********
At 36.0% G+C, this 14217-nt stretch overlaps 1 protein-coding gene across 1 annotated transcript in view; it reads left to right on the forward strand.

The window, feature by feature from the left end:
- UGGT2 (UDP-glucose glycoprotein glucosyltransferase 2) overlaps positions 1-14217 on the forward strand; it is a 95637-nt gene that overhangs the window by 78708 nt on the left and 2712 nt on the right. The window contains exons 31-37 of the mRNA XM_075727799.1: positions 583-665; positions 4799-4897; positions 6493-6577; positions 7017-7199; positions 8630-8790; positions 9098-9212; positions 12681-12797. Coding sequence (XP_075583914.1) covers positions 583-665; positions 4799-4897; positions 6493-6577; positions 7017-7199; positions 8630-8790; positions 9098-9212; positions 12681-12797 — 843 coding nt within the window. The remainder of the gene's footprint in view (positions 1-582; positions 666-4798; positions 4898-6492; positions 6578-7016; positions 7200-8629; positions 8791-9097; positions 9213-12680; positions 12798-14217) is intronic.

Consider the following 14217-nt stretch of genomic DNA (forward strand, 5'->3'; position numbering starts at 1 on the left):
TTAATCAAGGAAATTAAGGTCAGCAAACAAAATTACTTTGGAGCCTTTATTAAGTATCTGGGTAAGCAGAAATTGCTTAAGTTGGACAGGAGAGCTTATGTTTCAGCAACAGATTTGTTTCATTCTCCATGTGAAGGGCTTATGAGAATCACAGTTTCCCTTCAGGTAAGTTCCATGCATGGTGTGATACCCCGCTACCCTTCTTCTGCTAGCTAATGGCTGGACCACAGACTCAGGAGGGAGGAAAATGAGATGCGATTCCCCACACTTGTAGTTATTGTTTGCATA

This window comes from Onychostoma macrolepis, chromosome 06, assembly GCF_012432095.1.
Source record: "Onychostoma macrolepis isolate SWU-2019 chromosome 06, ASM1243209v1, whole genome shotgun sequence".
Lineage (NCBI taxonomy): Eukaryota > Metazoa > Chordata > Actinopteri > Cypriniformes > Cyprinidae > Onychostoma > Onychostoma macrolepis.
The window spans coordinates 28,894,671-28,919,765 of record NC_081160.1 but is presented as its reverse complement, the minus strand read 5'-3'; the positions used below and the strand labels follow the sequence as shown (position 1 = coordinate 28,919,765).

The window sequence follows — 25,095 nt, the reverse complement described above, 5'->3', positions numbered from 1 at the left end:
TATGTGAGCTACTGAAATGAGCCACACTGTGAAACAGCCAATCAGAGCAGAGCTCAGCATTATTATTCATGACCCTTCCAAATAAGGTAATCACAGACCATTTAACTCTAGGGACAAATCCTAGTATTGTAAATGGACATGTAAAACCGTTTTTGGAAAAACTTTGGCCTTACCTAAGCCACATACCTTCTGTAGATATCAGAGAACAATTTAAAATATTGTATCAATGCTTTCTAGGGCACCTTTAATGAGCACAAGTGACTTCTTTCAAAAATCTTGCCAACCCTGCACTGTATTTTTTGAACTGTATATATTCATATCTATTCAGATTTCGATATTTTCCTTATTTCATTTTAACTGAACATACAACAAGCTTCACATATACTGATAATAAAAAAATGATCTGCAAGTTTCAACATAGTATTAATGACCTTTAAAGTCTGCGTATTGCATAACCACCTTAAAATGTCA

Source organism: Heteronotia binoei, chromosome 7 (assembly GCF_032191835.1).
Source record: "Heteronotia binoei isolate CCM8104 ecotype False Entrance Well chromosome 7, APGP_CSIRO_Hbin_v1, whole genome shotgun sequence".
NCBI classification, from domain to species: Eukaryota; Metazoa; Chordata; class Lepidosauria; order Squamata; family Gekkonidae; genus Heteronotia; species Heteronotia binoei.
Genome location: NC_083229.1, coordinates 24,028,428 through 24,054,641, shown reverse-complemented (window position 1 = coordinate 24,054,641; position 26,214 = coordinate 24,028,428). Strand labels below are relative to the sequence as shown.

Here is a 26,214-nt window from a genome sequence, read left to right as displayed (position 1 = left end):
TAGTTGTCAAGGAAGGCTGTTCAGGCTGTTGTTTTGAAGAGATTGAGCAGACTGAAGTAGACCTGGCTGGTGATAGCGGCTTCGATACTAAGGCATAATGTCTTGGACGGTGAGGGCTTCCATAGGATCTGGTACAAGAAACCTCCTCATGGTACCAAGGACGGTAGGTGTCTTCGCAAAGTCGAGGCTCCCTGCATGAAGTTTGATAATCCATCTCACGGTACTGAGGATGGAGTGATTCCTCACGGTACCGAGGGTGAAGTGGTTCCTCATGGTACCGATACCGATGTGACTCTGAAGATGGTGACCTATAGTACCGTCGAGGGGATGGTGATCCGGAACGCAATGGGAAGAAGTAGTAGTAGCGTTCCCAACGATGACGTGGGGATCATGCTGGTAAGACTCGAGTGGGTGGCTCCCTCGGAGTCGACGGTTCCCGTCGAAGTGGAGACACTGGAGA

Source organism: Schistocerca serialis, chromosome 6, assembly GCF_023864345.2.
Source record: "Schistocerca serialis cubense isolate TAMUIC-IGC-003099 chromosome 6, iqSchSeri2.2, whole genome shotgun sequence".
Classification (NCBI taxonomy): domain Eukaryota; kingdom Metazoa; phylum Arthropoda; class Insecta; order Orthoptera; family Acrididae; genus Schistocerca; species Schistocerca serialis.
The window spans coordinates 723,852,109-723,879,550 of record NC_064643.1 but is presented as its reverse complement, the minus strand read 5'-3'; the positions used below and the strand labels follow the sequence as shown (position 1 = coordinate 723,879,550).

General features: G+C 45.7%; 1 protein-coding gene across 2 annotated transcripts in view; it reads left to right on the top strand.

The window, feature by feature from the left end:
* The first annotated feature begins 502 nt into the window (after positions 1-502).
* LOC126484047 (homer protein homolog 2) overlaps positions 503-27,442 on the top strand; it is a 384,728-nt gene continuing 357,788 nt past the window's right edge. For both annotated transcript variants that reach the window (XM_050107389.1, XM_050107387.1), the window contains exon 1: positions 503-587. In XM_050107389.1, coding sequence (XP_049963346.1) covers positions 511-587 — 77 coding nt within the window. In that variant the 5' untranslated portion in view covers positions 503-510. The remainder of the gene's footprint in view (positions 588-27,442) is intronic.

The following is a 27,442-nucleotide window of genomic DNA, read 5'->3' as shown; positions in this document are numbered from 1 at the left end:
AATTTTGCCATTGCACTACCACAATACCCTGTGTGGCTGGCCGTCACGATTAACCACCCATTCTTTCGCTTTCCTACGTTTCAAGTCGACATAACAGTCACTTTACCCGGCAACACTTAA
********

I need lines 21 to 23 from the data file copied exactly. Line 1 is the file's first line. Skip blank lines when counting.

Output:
The window spans coordinates 723,852,109-723,879,550 of record NC_064643.1 but is presented as its reverse complement, the minus strand read 5'-3'; the positions used below and the strand labels follow the sequence as shown (position 1 = coordinate 723,879,550).

General features: G+C 45.7%; 1 protein-coding gene across 2 annotated transcripts in view; it reads left to right on the top strand.

The window, feature by feature from the left end: